I had virtually no expectations going into “Where the Crawdads Sing.” Because I hadn’t read the book and never saw the trailer, I only knew a little bit about the plot of the film. But, I saw that “Normal People” breakout star Daisy Edgar-Jones was going to play the lead, and that was enough reason for me to give the film a chance.
Unfortunately, what followed was two hours of nothingness: a film so bland in its execution that even a charismatic actress like Jones couldn’t bring life to its lackluster screenplay.
“Where the Crawdads Sing” follows a young woman, Kya (Daisy Edgar Jones), who has lived alone in a North Carolina marsh since she was a little girl. She narrates the story of her life as she stands trial for the murder of Chase Andrews (Harris Dickinson), a young man with whom she had a relationship. The film was directed by Olivia Newman.
“Where the Crawdads Sing” is not entirely bad; as I said, Jones is a star. Even though the British actress may be slightly miscast, you can tell that she tried her best to embody the eccentric “marsh girl.” The romantic chemistry between her and Taylor John Smith who plays Tate, a childhood friend turned lover, is also very strong. Their scenes together were the best part of the entire film.
But, a few good performances can’t cover up bad writing. Without even reading the novel, I can tell that “Where the Crawdads Sing” is a cinematic book report. It seems as though they copy and pasted the plot points, disregarding the fact that they would need to alter some things for the sake of cinematic storytelling in the process. None of the story elements are fleshed out enough to be satisfying, and the result is a shallow retelling of a story better fit for the page.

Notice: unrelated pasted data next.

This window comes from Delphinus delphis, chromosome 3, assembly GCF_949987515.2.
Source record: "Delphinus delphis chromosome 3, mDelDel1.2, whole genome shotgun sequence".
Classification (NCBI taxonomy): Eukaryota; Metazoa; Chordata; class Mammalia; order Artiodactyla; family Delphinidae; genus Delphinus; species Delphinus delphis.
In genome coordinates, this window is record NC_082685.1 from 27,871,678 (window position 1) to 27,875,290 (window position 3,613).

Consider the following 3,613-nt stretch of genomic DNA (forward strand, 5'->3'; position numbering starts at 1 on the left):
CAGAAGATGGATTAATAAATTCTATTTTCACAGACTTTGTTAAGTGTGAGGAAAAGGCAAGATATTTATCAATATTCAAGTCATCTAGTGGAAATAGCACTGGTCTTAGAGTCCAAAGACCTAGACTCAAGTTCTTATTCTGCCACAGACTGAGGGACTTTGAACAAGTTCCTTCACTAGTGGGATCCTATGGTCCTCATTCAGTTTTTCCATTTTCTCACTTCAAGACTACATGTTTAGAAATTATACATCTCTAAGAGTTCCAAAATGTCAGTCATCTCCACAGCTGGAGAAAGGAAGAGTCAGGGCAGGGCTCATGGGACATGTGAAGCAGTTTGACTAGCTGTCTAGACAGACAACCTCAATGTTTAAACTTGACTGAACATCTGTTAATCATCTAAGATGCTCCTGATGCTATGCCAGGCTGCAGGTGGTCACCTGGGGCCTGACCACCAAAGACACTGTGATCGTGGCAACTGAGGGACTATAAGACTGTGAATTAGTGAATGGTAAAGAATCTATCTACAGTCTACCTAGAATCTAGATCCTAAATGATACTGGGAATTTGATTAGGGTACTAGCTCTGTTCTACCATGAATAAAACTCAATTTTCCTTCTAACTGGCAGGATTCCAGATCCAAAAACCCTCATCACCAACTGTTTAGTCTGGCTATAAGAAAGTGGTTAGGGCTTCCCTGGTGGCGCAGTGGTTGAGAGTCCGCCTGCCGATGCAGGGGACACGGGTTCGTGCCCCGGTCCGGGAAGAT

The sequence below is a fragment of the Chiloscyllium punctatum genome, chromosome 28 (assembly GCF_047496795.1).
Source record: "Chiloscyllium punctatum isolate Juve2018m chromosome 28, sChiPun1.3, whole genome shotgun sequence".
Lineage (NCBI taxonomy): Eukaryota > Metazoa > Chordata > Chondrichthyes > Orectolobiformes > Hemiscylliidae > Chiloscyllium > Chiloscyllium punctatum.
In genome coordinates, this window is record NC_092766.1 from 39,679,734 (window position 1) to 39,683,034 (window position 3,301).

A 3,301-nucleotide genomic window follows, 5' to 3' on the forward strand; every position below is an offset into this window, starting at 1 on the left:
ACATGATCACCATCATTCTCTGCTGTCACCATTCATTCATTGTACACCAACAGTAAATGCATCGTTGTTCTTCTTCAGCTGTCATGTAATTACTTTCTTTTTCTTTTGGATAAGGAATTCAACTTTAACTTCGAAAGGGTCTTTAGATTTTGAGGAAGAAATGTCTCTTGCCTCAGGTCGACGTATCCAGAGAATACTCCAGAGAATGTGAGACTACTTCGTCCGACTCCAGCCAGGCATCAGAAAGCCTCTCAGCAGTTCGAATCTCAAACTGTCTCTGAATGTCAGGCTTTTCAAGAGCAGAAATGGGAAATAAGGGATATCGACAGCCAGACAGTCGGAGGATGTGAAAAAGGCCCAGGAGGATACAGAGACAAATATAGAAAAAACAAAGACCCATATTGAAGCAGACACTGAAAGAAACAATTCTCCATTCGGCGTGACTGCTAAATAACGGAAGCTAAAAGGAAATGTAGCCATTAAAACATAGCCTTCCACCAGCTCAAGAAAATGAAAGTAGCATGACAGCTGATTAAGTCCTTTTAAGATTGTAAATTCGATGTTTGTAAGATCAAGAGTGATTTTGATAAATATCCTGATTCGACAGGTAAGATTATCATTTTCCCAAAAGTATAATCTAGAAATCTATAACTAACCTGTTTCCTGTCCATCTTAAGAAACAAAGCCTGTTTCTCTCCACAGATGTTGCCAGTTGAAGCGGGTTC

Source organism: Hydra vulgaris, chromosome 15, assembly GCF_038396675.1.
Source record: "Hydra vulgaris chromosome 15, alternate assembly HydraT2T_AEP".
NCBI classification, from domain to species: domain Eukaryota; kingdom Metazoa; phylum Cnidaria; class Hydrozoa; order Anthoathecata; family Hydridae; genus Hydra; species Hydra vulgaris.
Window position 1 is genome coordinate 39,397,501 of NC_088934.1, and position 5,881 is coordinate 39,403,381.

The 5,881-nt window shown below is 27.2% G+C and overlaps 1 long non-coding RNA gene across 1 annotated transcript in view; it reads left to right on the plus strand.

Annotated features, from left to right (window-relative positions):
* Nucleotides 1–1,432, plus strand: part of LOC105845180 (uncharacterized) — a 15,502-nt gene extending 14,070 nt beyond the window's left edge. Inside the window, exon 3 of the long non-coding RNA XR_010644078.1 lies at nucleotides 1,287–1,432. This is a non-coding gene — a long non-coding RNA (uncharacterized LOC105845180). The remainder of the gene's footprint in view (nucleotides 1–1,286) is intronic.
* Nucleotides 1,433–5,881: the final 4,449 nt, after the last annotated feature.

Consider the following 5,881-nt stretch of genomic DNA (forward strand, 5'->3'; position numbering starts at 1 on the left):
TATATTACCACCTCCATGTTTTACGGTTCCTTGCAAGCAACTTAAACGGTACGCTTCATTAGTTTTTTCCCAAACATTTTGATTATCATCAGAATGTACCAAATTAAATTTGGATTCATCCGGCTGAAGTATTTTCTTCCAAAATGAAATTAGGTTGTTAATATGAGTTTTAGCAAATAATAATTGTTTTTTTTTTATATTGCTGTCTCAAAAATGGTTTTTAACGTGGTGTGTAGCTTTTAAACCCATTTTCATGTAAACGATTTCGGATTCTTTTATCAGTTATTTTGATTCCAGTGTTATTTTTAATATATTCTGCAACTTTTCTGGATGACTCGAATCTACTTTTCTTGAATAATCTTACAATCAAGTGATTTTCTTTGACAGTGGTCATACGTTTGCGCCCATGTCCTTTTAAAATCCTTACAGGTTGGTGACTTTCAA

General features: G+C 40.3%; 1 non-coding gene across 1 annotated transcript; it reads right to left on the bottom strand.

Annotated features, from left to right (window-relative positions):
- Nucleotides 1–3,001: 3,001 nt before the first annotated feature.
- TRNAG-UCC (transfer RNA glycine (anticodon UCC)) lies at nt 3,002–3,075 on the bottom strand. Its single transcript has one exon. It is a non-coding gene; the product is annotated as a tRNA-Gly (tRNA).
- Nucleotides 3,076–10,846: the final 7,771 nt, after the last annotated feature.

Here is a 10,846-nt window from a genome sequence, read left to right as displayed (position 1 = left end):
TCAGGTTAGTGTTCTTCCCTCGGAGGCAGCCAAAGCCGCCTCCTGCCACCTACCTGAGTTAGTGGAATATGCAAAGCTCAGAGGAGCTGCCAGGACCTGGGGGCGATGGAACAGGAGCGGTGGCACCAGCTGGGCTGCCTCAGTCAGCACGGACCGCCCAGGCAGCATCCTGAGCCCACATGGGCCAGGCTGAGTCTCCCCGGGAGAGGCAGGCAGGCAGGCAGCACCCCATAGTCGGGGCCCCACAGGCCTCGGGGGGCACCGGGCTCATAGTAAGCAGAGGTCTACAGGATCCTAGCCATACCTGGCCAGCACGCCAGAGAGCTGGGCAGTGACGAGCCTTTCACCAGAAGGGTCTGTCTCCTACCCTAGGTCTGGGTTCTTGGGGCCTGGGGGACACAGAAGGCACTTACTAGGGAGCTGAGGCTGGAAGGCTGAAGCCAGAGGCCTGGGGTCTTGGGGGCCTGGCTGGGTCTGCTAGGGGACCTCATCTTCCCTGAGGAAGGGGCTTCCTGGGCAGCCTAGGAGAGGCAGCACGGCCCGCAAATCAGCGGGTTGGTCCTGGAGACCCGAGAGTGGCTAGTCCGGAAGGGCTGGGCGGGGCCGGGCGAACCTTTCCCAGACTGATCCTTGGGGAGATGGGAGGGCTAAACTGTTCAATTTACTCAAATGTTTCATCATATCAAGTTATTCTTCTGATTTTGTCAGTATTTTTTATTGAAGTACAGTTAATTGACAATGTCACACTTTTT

Because of this, the film’s pacing was, to put it simply, atrocious. Somehow, an incredibly intriguing premise became a chore to sit through. We only spend a few minutes actually in the courtroom witnessing Kya’s trial. The rest of the time is spent developing two romances that never become interesting enough to watch play out.
The non-linear storytelling structure also affected this. Most of the story is told to us through Kya’s vague narration as she sits in her jail cell talking to the lawyer who has offered to defend her in court. Because it takes so long to introduce the character of Chase Andrews, there’s no sense of urgency or excitement to the story. Even then, his introduction is so mundane and his character is so stereotypical that my interest in uncovering the mystery of his death completely faded away with each southern accent-laden, vaguely manipulative line he spoke.
The direction is also uninspired. Newman didn’t bring any distinct voice to the story, instead letting the novel do the heavy lifting for her. The film doesn’t feel like it was directed by someone with a confident sense of their own filmmaking style.
By the time the film ended, I was on the verge of laughter. Partly due to the incredibly abrupt yet incredibly important revelation that occurs in the final minute of the film, but mainly because of how sterile this film is. There was so much potential for “Where the Crawdads Sing” to be a gripping mystery, but instead, it’s a forgettable film adaptation with no real artistic merit behind it.
Nevertheless, it is undeniably fun to watch two British actors, Jones and Dickinson, attempt southern accents for two hours.